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Threatening death and destruction around the world
Washington is the real threat

January 3, 2003 | Page 3

BUILDING UP for a savage war on Iraq. Threatening a second war against North Korea. Backing coup-plotters in Venezuela. As the New Year began, Washington was once again using the "war on terror" as a cover to terrorize the world into doing its bidding.

Asked if the U.S. was ready to go to war against North Korea at the same time as Iraq, Defense Secretary Donald Rumsfeld blustered: "We're capable of winning decisively in one and swiftly defeating in the case of the other."

Democrats complained that the White House was downplaying North Korea's admission of its nuclear weapons program in order to focus on its war drive against Iraq. "This is a greater danger immediately to U.S. interests at this very moment, in my view," said Sen. Joseph Biden (D-Del.)

But neither Bush's threats against North Korea nor his relentless war drive against Iraq are about the threat of weapons of mass destruction, real or imagined. And the Iraq war isn't just about getting control of the world's second-largest oil reserves, either--important as that is to the Texas oilmen who run the White House.

These wars are about using September 11 to establish the doctrine of pre-emptive war against any government, anywhere, that gets in the way of the U.S. In some countries--like Venezuela--Washington will prefer to leave the dirty work to domestic opposition forces that will carry out policies to suit the U.S. But Bush wants to use September 11 as a blank check to wage war as well.

That's why Bush one year ago introduced the phrase "axis of evil" and included not just Iraq and North Korea, but also Iran--just weeks after that country backed Washington's war in Afghanistan.

Now, Bush will claim that North Korea's decision to expel international nuclear inspectors and restart the production of plutonium justifies the U.S.'s new aggressive foreign policy. But it's the other way around. North Korea was responding to U.S. threats--Bush's saber rattling and the U.S. decision to cut off fuel oil to the poverty-stricken country in October. And no one should doubt that the biggest threat of war comes not from North Korea but from the U.S. military's nuclear-armed 7th Fleet, which cruises off North Korea's shores.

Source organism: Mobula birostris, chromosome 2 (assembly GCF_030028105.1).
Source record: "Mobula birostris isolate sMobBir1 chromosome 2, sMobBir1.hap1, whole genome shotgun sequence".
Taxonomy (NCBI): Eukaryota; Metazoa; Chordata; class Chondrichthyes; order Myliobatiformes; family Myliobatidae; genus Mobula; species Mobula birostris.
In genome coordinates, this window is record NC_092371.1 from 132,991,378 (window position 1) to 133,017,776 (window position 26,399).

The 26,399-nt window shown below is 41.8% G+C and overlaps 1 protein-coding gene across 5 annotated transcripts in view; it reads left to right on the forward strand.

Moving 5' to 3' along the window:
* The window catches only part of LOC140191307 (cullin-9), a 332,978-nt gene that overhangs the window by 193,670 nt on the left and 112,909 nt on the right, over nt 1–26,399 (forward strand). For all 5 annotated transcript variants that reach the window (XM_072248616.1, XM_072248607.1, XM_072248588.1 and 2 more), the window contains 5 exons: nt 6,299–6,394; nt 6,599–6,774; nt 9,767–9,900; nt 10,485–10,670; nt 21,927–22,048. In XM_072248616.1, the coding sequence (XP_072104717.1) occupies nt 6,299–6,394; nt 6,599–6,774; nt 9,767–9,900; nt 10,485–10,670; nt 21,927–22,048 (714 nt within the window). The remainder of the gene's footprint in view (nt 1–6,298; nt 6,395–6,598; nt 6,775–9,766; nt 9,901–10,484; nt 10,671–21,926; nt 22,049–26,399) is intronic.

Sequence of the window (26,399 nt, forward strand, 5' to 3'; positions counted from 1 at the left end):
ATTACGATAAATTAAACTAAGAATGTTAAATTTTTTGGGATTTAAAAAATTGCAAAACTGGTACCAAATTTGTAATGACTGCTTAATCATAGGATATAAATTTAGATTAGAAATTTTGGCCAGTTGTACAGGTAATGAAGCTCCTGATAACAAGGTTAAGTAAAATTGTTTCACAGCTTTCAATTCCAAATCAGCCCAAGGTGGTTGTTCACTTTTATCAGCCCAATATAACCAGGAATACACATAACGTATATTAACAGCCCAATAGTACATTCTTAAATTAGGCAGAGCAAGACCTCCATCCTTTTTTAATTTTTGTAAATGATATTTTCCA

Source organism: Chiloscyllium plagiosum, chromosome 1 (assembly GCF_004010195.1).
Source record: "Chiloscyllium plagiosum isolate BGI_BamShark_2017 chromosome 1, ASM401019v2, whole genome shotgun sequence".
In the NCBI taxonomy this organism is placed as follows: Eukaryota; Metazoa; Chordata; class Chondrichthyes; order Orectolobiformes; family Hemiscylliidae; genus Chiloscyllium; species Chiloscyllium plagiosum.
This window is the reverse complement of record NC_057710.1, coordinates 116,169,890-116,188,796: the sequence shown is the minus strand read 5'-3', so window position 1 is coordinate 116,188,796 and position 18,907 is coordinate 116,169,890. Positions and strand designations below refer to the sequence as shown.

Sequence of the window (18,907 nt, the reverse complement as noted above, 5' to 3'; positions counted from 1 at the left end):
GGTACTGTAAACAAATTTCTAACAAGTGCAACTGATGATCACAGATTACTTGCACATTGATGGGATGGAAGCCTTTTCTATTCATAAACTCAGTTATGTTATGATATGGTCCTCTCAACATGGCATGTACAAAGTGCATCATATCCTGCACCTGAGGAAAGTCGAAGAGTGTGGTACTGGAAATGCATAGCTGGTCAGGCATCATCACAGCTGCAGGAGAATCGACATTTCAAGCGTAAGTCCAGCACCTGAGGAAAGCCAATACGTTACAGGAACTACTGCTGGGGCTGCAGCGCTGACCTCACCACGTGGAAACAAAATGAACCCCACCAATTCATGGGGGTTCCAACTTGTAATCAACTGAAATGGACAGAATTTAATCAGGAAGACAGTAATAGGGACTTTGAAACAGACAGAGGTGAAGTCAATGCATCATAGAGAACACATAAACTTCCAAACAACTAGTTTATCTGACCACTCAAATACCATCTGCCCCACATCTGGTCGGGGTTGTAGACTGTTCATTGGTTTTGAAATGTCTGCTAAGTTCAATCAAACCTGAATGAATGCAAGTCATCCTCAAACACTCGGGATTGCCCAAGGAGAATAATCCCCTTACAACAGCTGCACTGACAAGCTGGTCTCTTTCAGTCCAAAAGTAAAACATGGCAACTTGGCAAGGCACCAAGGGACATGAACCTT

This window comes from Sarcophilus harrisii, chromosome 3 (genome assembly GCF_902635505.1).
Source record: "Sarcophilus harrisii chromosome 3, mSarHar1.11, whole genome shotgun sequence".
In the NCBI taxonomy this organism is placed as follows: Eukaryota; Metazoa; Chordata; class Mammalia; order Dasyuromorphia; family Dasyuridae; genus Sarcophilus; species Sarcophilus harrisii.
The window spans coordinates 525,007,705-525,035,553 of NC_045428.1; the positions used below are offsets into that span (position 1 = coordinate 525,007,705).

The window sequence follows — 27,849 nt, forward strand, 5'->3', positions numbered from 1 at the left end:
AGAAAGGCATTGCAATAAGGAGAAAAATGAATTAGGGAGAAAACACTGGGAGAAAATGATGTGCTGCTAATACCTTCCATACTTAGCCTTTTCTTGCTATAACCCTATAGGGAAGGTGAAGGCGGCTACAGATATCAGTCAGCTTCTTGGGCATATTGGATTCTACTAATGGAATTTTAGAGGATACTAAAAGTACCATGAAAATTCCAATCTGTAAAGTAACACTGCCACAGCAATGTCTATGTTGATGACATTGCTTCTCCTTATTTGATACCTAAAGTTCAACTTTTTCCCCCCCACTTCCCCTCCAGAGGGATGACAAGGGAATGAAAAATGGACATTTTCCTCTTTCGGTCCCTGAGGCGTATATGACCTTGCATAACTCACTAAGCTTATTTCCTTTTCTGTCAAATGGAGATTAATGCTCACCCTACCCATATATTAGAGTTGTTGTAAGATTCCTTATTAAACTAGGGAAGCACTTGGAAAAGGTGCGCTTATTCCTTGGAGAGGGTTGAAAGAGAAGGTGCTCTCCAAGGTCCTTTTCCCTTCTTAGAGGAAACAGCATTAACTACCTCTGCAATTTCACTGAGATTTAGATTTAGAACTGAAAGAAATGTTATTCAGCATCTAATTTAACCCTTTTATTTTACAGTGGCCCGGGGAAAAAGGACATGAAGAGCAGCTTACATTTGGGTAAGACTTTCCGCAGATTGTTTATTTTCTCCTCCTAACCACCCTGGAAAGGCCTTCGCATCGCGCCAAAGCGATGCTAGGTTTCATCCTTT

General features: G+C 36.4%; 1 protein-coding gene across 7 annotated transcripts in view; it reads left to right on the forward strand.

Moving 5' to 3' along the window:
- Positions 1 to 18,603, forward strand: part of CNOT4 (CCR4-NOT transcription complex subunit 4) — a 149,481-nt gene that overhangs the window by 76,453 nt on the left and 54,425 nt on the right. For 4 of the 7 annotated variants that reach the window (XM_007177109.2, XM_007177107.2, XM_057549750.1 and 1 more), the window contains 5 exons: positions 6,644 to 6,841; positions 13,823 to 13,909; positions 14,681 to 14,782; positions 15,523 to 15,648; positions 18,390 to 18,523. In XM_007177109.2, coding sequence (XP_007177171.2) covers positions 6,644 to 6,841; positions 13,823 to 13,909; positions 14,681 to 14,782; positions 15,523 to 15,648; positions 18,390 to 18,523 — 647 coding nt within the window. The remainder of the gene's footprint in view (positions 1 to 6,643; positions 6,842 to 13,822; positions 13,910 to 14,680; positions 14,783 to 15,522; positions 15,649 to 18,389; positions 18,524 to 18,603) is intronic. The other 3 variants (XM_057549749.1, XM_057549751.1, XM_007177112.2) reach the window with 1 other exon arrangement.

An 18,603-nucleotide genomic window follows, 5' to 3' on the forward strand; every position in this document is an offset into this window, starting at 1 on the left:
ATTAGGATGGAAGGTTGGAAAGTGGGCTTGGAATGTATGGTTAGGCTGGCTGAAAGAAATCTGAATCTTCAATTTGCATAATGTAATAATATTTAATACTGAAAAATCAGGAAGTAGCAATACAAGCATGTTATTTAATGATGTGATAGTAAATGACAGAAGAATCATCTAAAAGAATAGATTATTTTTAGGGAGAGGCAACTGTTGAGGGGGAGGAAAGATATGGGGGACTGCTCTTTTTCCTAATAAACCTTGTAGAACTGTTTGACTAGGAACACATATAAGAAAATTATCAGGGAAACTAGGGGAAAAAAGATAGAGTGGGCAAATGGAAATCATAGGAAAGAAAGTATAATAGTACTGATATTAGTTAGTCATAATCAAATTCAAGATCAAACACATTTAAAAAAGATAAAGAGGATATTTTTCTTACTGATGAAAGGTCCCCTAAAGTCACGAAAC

Since the collapse of its old ally, the USSR, North Korea has been in steep economic decline and is hardly a threat to its neighbors. But Bush is determined to use this opportunity to push North Korea's rulers into a corner and to maximize U.S. leverage in the region--chiefly against China. That's why, nukes or not, there's no justification for Washington's war threats against North Korea.

Likewise, there's no excuse for a U.S. war on Iraq, even if United Nations (UN) inspectors find evidence--manufactured or real--of weapons of mass destruction. After all, one of Iraq's main sources of weapons before 1991 was Washington--which armed and funded Saddam Hussein to fight a war against Iran in the 1980s.

Like North Korea, Iraq is no threat to its neighbors, much less the U.S. And since no one seriously claims that Saddam has a connection with September 11, that wouldn't do as an excuse for war, either. So Washington has used weapons of mass destruction as a pretext for war instead--and bullied the UN Security Council into going along with the charade of inspections while the U.S. organizes its military buildup.

The growth of the antiwar movement shows that more and more people see through Washington's campaign of distortions and lies. We need to build the largest possible turnout in Washington, D.C., and San Francisco January 18--and organize opposition to every effort by Washington to impose its will on the world.

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